4. Culture is the key, and usually the missing ingredient, to the transformation from project to product management. Almost universally the culture change needed comes down to one thing, trust. How you set goals and evaluate individual and team performance changes. This organizational change will shift roles and responsibilities. Think Ocean’s 11, where everyone has a specialized skill and is working together with deep trust. While attending Mind the Product in San Francisco in 2016, one of the keynote speeches talked about building heist teams. You can watch the video here. Building the right culture on the team, with everyone motivated and energized, will accelerate your progress. Making sure everyone knows their role and how they fit is the role of the product team.
  5. The transformation to Product Management is effectively merging the business and IT organizations. This is a very difficult concept for many companies. In a product organization, the engineers sit with their product managers/owners and their UX resources. They all have the same goal. They all are working toward solving real customer problems. When the teams are siloed, managed and evaluated differently, it just doesn’t work well. This fundamentally shifts how the organization views the IT team and how they see themselves. Breaking down the silos between technology and the business is the whole point of product management. It forces everyone to focus on the customers and their problems instead of their functional area.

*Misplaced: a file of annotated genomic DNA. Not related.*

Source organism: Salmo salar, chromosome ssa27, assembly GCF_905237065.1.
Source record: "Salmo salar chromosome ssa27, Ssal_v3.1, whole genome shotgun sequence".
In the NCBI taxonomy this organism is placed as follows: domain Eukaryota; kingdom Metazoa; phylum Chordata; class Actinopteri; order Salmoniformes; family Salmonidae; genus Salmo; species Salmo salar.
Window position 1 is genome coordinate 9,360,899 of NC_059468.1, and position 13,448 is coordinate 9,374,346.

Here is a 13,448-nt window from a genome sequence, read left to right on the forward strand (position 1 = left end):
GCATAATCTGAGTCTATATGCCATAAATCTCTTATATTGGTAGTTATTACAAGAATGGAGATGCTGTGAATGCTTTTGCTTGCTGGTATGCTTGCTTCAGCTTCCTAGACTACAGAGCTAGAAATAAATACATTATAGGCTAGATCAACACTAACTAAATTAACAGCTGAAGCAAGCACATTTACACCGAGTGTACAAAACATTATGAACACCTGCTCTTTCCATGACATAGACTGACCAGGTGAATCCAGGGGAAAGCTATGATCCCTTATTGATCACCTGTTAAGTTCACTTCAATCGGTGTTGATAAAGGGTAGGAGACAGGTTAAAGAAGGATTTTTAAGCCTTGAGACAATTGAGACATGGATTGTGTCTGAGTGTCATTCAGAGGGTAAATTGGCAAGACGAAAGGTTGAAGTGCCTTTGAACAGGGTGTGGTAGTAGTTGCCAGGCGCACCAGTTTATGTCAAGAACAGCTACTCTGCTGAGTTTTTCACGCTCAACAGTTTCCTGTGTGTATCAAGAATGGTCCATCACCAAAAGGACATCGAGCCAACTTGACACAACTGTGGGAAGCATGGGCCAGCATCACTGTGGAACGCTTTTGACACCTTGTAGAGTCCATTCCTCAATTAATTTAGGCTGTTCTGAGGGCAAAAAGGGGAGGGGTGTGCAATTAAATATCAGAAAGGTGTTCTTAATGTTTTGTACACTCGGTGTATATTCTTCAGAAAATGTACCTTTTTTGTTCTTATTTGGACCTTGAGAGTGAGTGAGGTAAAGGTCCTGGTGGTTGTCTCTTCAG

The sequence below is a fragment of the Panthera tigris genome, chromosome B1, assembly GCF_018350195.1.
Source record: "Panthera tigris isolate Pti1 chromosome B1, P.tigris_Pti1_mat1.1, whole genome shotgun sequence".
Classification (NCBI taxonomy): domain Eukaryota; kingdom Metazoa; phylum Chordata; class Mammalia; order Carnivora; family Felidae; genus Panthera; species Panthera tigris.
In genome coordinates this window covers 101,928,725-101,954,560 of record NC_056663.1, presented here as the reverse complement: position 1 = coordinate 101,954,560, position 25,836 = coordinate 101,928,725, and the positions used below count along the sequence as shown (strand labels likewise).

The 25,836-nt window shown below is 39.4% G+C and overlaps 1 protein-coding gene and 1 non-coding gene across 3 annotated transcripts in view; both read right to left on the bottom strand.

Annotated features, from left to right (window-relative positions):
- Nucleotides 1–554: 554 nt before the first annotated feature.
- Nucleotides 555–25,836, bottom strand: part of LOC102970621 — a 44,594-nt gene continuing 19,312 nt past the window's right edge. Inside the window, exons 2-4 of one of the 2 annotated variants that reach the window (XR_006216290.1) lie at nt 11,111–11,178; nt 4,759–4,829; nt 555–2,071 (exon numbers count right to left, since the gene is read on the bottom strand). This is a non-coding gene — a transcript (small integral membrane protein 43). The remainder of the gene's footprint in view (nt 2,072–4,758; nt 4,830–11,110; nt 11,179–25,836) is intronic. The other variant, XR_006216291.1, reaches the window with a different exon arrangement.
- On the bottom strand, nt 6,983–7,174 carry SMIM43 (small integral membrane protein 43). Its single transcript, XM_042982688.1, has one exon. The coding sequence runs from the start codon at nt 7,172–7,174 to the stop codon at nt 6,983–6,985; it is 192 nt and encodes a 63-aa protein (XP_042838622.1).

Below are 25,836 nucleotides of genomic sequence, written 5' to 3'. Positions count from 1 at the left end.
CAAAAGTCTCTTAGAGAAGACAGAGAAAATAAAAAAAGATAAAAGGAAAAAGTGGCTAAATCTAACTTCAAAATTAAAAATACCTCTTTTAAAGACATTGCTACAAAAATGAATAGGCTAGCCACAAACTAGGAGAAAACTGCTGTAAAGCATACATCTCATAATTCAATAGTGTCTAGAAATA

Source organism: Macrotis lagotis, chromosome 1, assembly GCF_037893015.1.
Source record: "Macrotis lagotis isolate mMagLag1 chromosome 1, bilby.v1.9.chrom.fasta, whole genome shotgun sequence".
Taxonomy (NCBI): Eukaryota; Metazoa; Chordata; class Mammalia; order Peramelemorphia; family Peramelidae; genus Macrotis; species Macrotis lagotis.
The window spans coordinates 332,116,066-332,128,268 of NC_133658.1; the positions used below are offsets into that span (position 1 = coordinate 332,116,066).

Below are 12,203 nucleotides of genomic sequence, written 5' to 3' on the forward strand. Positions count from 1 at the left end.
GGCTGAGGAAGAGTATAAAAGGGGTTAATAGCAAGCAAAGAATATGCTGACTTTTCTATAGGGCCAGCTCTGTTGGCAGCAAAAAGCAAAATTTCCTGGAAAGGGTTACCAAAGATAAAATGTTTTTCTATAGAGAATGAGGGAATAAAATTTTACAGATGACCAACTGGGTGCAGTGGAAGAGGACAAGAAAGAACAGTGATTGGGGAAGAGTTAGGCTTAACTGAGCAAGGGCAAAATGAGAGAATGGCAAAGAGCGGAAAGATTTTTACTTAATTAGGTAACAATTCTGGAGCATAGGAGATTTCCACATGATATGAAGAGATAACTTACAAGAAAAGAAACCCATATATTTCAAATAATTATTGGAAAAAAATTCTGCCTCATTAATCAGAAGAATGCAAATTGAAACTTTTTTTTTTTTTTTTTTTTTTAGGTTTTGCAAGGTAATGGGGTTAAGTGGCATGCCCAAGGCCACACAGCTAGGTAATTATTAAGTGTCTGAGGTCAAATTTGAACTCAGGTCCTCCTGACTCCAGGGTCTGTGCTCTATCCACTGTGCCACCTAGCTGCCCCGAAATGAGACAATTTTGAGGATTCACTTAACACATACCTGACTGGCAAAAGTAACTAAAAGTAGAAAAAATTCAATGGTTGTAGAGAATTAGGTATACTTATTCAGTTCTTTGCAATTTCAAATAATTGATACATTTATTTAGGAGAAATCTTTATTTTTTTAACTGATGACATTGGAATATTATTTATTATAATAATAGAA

6. The transformation will shift what is required from the VP and Directors. Leaders of product teams need to understand their value is not being the decision-maker on all things. The new leadership role is vastly different and becomes focused on being a team builder and enabler. As a leader, do all decisions and approvals need to go through you? Are there hours of meetings and red tape to align on roadmaps and make decisions? Are you giving your teams a roadmap to deliver or business problems to solve? Leaders in these new organizations become supportive and eliminate roadblocks for their teams. In my experience, the vast majority of directors and VPs struggle to lead the new organization, even with the best of intentions.